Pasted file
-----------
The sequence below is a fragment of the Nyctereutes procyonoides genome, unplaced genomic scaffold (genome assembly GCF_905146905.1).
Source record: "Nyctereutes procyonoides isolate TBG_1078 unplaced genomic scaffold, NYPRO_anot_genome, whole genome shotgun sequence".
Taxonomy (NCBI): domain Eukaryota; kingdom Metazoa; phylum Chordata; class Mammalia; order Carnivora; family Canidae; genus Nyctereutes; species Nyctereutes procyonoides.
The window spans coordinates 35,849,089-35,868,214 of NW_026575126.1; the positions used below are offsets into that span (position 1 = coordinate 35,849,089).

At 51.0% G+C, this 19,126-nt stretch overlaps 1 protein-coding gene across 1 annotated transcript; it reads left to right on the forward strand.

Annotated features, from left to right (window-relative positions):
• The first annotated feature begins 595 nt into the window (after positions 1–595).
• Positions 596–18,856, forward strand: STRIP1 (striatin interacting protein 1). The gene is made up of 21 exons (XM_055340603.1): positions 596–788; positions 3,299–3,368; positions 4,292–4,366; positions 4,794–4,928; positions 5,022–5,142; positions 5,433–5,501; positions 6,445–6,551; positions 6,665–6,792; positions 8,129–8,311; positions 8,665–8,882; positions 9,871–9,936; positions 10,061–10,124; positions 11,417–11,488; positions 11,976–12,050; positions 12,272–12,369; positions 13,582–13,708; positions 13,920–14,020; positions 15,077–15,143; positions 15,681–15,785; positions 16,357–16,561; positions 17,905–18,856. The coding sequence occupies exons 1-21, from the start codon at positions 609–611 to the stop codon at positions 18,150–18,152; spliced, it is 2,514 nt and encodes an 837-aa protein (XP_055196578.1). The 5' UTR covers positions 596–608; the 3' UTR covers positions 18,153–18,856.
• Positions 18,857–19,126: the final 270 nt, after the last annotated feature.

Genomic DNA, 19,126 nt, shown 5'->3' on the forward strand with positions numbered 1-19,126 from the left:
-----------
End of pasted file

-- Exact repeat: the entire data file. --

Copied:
The sequence below is a fragment of the Nyctereutes procyonoides genome, unplaced genomic scaffold (genome assembly GCF_905146905.1).
Source record: "Nyctereutes procyonoides isolate TBG_1078 unplaced genomic scaffold, NYPRO_anot_genome, whole genome shotgun sequence".
Taxonomy (NCBI): domain Eukaryota; kingdom Metazoa; phylum Chordata; class Mammalia; order Carnivora; family Canidae; genus Nyctereutes; species Nyctereutes procyonoides.
The window spans coordinates 35,849,089-35,868,214 of NW_026575126.1; the positions used below are offsets into that span (position 1 = coordinate 35,849,089).

At 51.0% G+C, this 19,126-nt stretch overlaps 1 protein-coding gene across 1 annotated transcript; it reads left to right on the forward strand.

Annotated features, from left to right (window-relative positions):
• The first annotated feature begins 595 nt into the window (after positions 1–595).
• Positions 596–18,856, forward strand: STRIP1 (striatin interacting protein 1). The gene is made up of 21 exons (XM_055340603.1): positions 596–788; positions 3,299–3,368; positions 4,292–4,366; positions 4,794–4,928; positions 5,022–5,142; positions 5,433–5,501; positions 6,445–6,551; positions 6,665–6,792; positions 8,129–8,311; positions 8,665–8,882; positions 9,871–9,936; positions 10,061–10,124; positions 11,417–11,488; positions 11,976–12,050; positions 12,272–12,369; positions 13,582–13,708; positions 13,920–14,020; positions 15,077–15,143; positions 15,681–15,785; positions 16,357–16,561; positions 17,905–18,856. The coding sequence occupies exons 1-21, from the start codon at positions 609–611 to the stop codon at positions 18,150–18,152; spliced, it is 2,514 nt and encodes an 837-aa protein (XP_055196578.1). The 5' UTR covers positions 596–608; the 3' UTR covers positions 18,153–18,856.
• Positions 18,857–19,126: the final 270 nt, after the last annotated feature.

Genomic DNA, 19,126 nt, shown 5'->3' on the forward strand with positions numbered 1-19,126 from the left: